The Court and the Courtesan
If 2024 already has a theme it would be encouraging us to examine and reexamine the past–and fashion is at the forefront of this reflection. Earlier this month I went to the Chloé exhibition at the Jewish Museum in Manhattan and was immersed in Chloé’s philosophy of creating ready-to-wear for women that blend comfortable outfits with craftsmanship. For example reinventing gauzy cotton garden dresses a la chemise a la reine first made popular hundreds of years prior by Marie Antoinette and her ladies in waiting. Chloé modernizes what it means to be wearing feminine clothing, while reminding us what was considered feminine throughout time.
During Paris Couture Week, Maison Margiela’s Spring 2024 Couture collection took influence from the underbelly of 19th century Paris, and saw John Galliano dressing his models in dramatic and provocative silhouettes, tulle, satin, and porcelain skin. The glory of the Belle Epoque and the fame of Moulin Rouge have persisted for well over a century.
The modernization of 18th and 19th century fashion is all over the place from museums to the runway, and the question is why? Is it important to keep reimagining what it was – and is – to feel like both queen and coquette? Perhaps best in small doses to reconnect with the power of feminine dressing after seasons of minimalism, normcore, and athleisure? I think the answer is yes.
Below are two trends to think about incorporating – balloon sleeves and tulle everything. Though if you’re inspired to add a corset to either it wouldn’t necessarily be wrong!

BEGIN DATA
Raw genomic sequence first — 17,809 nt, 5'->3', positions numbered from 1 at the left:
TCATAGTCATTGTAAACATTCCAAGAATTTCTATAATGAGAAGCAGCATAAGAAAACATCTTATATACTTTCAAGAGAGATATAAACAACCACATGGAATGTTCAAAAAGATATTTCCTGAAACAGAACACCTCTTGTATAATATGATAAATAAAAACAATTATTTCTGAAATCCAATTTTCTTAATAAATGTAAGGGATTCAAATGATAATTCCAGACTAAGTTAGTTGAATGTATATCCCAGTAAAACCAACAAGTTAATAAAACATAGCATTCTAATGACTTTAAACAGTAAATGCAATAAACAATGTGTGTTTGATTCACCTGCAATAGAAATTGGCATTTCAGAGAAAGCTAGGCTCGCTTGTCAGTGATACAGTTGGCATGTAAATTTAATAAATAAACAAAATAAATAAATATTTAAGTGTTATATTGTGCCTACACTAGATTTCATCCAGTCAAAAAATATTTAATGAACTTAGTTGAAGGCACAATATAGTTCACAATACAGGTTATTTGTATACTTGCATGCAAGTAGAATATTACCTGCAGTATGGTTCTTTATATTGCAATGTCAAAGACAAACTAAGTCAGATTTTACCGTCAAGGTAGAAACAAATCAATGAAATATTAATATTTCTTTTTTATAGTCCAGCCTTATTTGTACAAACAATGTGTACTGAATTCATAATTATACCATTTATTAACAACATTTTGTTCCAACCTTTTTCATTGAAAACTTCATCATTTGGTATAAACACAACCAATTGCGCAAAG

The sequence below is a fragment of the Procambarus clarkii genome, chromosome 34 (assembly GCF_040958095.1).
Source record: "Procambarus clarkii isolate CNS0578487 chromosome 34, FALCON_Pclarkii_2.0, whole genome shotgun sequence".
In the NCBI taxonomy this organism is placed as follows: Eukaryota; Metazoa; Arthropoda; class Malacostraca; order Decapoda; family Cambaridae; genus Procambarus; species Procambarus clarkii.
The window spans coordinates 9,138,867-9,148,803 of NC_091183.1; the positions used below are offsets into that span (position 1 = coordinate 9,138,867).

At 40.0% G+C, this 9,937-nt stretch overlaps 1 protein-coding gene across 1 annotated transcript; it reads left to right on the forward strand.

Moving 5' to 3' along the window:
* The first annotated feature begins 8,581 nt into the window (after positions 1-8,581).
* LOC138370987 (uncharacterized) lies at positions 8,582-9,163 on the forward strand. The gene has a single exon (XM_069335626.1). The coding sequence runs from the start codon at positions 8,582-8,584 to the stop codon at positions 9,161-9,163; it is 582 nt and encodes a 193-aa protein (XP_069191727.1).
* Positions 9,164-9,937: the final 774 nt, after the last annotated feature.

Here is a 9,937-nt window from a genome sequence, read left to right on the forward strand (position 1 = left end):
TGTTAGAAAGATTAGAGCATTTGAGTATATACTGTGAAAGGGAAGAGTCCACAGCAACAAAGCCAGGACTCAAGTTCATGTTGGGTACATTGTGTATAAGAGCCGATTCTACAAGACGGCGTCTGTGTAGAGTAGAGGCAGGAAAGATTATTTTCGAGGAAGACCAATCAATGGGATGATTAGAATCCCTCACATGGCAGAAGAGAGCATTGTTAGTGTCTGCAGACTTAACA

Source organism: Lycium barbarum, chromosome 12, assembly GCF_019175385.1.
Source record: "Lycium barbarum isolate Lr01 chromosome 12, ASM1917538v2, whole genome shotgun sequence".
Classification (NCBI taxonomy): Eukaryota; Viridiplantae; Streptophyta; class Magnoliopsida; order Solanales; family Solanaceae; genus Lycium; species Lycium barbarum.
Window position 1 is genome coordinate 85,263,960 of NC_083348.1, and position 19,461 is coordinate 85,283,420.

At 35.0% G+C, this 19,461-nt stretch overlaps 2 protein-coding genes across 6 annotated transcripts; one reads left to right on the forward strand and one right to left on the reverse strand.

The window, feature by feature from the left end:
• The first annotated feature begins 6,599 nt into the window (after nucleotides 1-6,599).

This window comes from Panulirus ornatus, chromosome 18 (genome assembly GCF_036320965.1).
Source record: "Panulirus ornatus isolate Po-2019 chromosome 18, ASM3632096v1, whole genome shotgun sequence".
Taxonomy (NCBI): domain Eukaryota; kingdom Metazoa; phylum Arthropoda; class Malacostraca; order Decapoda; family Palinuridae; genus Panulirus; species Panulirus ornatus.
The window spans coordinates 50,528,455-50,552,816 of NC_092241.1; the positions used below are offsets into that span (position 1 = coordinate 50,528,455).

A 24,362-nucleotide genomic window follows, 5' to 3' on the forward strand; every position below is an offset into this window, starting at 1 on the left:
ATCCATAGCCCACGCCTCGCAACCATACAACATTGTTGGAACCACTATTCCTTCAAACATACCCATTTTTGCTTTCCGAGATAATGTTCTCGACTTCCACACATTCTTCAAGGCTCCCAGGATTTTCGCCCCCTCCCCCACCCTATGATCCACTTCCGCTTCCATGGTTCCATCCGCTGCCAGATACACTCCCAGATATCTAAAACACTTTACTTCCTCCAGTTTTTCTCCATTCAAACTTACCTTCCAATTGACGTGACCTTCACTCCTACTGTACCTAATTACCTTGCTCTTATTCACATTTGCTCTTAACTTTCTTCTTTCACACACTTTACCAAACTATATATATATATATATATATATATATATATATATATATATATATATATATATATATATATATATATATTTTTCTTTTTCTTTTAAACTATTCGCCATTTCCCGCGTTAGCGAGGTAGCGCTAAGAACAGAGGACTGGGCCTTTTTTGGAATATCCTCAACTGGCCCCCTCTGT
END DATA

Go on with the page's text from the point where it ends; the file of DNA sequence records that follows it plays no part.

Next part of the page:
Balloon-like sleeves were common in 19th century women’s fashion, and statement sleeves have been on trend for many seasons. If you are looking for a trend that has and will continue to have longevity, this is one to invest in. These sleeves can add an element of lightness to a structured silhouette, when paired back to a trouser or enhance the effortless flow of more delicate construction when part of a dress.
While lace usually comes to mind when thinking of women’s fashion in these eras, tulle was just as important. Tulle has been used to reference fashion of the past not only in materiality, but in construction as well. Think of the collars women used to wear on their dresses, or embellishments on the cuff of the sleeves translated and deconstructed on the modern pieces below. Lend some drama to your day to night looks for the season!
Women of the 18th and 19th century would perhaps be envious of our freedom to wear hemlengths of all kinds – not to mention pants! – and yet the best statement skirts this spring resemble skirts of their eras. Why not experiment with volume, tulle, and tiers? If you have the height go for the full length, if you are more petite make sure they stop below the ankle or pair with wedges or platforms for maximum impact.